But that’s not to say I’d be averse to changing some of these laws. If I were queen for a day and could do whatever I wanted, here’s what I might do: Continue Reading

Weekly catch-up

Posted in ConstangyTV, eLaw, Wage-Hour

ATTENTION, employers in New York! In January, Anjie Cabrera and Stephen Stecker did a comprehensive report on a number of new laws that had recently taken effect or would soon be taking effect in New York State and New York City. Among those was a New York State regulation that was Hot Dog Man.flickrCC.JeleneMorrisdue to take effect March 7, which imposed restrictions on payment of wages by direct deposit or payroll debit card. That regulation has now been revoked. Stephen has the follow-up here.

Have I mentioned lately that the February edition of ConstangyTV’s Close-Up on Workplace Law is now available? Our hostess with the mostess Leigh Tyson interviews Susan Bassford Wilson, co-chair of our e-Law Practice Group, about “Bring Your Own Device” policies, the risks associated with the policies, and what employers can do. To save you the trouble of scrolling down or following a link, I’ll give it to you here:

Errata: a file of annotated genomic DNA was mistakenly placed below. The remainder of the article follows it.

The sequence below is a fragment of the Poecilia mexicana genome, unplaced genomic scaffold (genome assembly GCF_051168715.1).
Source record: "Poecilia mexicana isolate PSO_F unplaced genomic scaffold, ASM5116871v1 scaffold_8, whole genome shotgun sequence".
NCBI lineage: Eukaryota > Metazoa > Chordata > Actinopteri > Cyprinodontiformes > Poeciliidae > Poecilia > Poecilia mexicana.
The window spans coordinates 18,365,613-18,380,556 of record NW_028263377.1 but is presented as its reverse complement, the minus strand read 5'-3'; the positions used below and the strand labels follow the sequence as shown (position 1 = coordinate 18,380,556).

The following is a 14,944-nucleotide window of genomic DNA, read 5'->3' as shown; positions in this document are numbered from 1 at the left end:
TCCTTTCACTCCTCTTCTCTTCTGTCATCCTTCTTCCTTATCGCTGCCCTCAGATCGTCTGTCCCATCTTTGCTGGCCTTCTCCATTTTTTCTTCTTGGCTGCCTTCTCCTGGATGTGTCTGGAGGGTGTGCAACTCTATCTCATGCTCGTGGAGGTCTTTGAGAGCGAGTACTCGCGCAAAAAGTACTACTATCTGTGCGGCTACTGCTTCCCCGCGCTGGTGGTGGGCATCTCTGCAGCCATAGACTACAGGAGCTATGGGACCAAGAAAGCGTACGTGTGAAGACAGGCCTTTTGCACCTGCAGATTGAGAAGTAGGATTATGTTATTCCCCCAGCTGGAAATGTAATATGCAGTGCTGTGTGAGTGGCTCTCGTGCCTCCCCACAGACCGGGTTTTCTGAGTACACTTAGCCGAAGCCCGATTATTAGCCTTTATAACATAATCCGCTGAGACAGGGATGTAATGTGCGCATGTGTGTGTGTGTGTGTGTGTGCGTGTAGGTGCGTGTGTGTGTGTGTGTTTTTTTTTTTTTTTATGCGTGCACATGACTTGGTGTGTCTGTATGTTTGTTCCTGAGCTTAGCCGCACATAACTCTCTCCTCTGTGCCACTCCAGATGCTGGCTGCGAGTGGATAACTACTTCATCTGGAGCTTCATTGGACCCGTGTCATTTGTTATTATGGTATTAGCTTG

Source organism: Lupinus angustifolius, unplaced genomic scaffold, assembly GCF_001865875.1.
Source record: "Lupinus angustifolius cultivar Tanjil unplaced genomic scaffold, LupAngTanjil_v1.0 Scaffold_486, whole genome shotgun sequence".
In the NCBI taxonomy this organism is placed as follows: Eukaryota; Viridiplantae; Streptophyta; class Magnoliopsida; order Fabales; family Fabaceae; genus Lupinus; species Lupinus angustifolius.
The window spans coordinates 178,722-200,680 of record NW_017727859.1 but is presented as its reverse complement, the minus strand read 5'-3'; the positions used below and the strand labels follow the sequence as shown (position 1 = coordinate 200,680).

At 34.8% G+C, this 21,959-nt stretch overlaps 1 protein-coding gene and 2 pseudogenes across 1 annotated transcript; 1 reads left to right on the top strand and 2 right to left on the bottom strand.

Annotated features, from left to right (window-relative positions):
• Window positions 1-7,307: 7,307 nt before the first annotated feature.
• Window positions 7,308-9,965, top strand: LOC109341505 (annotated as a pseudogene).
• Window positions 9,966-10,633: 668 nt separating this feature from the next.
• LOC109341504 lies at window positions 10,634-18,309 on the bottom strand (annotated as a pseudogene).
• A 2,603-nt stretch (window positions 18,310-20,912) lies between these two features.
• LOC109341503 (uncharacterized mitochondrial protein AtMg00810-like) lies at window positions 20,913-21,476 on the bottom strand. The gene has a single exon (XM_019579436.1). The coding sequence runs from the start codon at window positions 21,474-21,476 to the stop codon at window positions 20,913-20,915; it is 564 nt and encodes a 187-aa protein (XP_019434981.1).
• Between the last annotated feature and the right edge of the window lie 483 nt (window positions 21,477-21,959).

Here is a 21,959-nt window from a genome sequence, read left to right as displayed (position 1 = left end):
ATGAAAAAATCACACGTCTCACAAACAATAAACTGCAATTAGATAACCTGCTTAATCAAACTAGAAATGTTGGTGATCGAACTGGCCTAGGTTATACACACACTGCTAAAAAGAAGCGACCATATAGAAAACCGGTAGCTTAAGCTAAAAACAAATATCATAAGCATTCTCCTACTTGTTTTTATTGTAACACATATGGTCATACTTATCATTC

Hot dog image from flickr, Creative Commons license, by Jelene Morris.

Trumpdate: Tons of employment-related stuff!

Posted in Discrimination, Elections, Immigration, Politics, Wage-Hour

The employment law week in Trumpland started out a little slow, but now we’re back in business.

Acosta looking good for confirmation as Secretary of Labor. In contrast to nominee Andrew Puzder, the outlook appears good for his successor nominee Alexander Acosta. Mr. Acosta seems to have bipartisan support in the Senate, and has even been endorsed by the International Union of Operating Engineers and spoken well of by Wilma Liebman, a Democrat who served with him on the National Labor Relations Board.

Screen Shot 2017-02-23 at 12.53.01 PM

Your Trump Tweet for the week.